Kuch Karo

Monday's session began with Maliha addressing an issue the kids had been facing. She had given the kids research assignments in the past and said that they often called her up saying that they could not find the information they had been asked to look for. 

Thus, Maliha shared tips and tricks of online research with the group. She taught participants how to phrase questions while using search engines for the best results. The group also discussed various types of information that could be found using the internet such as newspaper articles, blogs and encyclopedia entries. Maliha explained that, since anybody could publish articles online and edit Wikipedia entries, all information accessed via the internet was to be regarded with a degree to skepticism. 

"What is a library?" Maliha asked when that was finally over. "What can a library be?" She asked the participants to close their eyes and picture the perfect library. 

"I've never been to a library," said Mohtashim. Many others raised their hands in agreement. It was clear that a lot of the group did not know what to expect from a library. Maliha then asked the group to imagine a comfortable and warm place where they could learn and study and think in peace and then to write their ideas on the blackboard.  
The board filled up very fast. Ideas included air conditioning, comfortable sofas, free wireless internet and, of course, an abundance of books. 

Maliha then proceeded to show pictures of beautiful personal, public and private libraries all over the world to the group. In contrast, she showed them pictures of Sehba Akhtar Library. The group was slightly crestfallen to see the condition it was in. The pictures, however, showed how bare the library was. Maliha told the kids that they would be in charge of its design. 

The group then looked at some library promotion posters. The common thread in all the posters led them to the conclusion that the greatest thing that could be done to save a library was to visit it and encourage others to do so as well. The participants discussed various means of attracting people to the library once it had been restored. 

"But no-one will come," said someone. "Nobody knows about the library. Nobody knows how to use libraries." 

Maliha explained that just because nobody was currently using the library should not be taken to mean that there was no need for the library in the community or that people could not be convinced to start using it. She concluded that promotion of the library and demonstration of how to use its resources were, in fact, as important restocking and refurnishing it. She further explained that it could take years to change people's habits and that disappointment should be expected in the short- and medium-term but that, if people kept working hard continuously, things would change drastically in the long-term. 

"But who will maintain the library?" asked someone. 

"That is the government's job," said Maliha. "But if the government fails to do its job, do not just sit around and complain because that will only affect your library. Such a situation increases your responsibility." The group discussed ways in which their library could be maintained, which included fining misconduct and mistreatment of library facilities.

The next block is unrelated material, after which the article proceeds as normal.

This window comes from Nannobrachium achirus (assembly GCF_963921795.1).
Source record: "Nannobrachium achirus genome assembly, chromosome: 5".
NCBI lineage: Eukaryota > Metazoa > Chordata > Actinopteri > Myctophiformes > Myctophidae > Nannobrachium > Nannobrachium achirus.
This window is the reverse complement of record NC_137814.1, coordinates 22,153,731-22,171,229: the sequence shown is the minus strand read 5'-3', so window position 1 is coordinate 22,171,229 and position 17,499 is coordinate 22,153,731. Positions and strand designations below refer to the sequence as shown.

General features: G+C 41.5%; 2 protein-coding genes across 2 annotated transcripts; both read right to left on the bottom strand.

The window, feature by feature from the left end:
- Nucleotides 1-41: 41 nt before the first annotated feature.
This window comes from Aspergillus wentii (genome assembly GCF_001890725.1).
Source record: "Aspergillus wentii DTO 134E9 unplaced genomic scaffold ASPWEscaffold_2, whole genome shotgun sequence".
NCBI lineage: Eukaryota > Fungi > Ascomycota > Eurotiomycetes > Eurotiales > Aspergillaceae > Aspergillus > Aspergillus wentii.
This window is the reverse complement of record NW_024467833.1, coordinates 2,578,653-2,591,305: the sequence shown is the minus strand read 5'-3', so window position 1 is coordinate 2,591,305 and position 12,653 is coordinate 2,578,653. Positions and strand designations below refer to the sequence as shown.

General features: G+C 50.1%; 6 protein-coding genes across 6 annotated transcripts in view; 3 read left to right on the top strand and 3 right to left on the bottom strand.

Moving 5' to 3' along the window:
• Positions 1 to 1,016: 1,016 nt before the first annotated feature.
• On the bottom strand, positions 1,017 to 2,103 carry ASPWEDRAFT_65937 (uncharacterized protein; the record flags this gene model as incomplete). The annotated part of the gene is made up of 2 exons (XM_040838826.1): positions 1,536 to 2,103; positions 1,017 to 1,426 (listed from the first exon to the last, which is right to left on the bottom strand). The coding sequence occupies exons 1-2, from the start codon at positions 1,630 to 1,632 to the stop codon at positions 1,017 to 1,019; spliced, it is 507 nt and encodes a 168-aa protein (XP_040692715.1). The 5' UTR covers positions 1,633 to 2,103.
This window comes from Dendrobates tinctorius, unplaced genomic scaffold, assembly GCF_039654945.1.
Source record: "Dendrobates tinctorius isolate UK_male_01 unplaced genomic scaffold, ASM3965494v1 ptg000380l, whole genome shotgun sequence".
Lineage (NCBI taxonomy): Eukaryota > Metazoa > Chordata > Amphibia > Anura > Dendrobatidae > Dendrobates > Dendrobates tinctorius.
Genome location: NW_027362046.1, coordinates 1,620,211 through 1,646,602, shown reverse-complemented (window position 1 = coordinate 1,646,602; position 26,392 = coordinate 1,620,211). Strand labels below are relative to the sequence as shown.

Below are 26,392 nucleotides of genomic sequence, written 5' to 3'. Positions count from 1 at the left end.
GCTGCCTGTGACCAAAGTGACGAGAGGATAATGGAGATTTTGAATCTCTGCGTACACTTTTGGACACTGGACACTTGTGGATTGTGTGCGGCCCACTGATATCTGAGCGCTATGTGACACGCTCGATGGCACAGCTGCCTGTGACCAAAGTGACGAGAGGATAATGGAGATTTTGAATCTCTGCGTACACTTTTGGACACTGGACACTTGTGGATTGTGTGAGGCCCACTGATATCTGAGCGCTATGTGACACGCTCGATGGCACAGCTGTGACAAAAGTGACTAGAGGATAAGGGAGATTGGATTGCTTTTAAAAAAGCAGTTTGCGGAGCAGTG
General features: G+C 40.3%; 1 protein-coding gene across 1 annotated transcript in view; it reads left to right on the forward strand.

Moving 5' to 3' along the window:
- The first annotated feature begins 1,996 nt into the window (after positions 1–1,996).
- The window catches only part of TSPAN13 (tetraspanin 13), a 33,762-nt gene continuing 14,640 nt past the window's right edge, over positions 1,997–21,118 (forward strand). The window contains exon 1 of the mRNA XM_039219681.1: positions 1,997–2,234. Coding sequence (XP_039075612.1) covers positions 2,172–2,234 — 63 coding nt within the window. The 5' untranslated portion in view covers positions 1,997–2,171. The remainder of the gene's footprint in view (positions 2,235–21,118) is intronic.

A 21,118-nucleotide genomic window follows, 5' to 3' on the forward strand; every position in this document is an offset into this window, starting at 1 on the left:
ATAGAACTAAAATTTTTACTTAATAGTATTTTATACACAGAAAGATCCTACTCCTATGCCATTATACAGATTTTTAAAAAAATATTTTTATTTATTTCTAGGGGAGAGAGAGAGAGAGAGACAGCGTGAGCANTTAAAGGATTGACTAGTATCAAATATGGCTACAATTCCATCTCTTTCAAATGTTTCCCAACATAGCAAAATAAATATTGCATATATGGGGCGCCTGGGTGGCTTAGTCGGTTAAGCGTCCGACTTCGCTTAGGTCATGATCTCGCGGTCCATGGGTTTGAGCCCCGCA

The group then read letters written by several notable authors to the children of Troy, Michigan, congratulating them regarding the establishment of a public library in their community. 

After a lunch of Red Apple garlic-mayo chicken rolls (which Maliha described as "exquisite"), the kids visited the library for the first time. They surveyed the repainting and carpentry going on the building and were shown the architectural plans we have for the library. Maliha re-emphasized the idea of teamwork and collaboration and told the group that they should expect to get their hands dirty if this project was supposed to be a success. 
- Asad
7/3/2012 12:20:49 am

This is such a wonderful thing that you are doing for these students. I wish you could bring them back with you and show them our beautiful Crossett Library! Is there anything that I can do for you? Please let me know if there is. Tell your students that I said Hello from America and that I wish them well with their library! Take good care Maliha,


7/4/2012 05:25:50 am

Leah, thanks so much! I tell them about Crossett all the time and how it was my inspiration for the library restoration project here...I wish I could bring them there, they find it slightly hard to believe how awesome it is. And they said hi back to you!

Hmm, are there any pictures of Crossett online (other than at events, on flickr) that I could show them? Also, do you have any pointers for book acquisitions? The library here has a pretty limited and outdated collection across the board, any ideas on where to begin?

7/6/2012 04:41:27 am

Hey Maliha (:

It's Fariha here, one of Ahad's classmates from CAS...I heard about this amazing project you guys are working on..It's great to know that you are working so hard and bringing new ideas into Pakistan! Hats off to you (: You probably haven't heard about me before but I just thought I'd say that what you're doing is great, Mashallah. Wish you all the best and good luck for the future.

Fariha A.P.

7/3/2012 03:26:55 pm

Its wonderful to see how this project is coming along - this blog was a great idea :)

tooba jawed
1/2/2013 02:09:17 am


7/29/2013 09:58:10 pm

It is a good work in the society that you are doing Maliha, especially since it concerns educating the children. Proper library is a part and parcel of the school education that benefits the kids to horn their learning skills.


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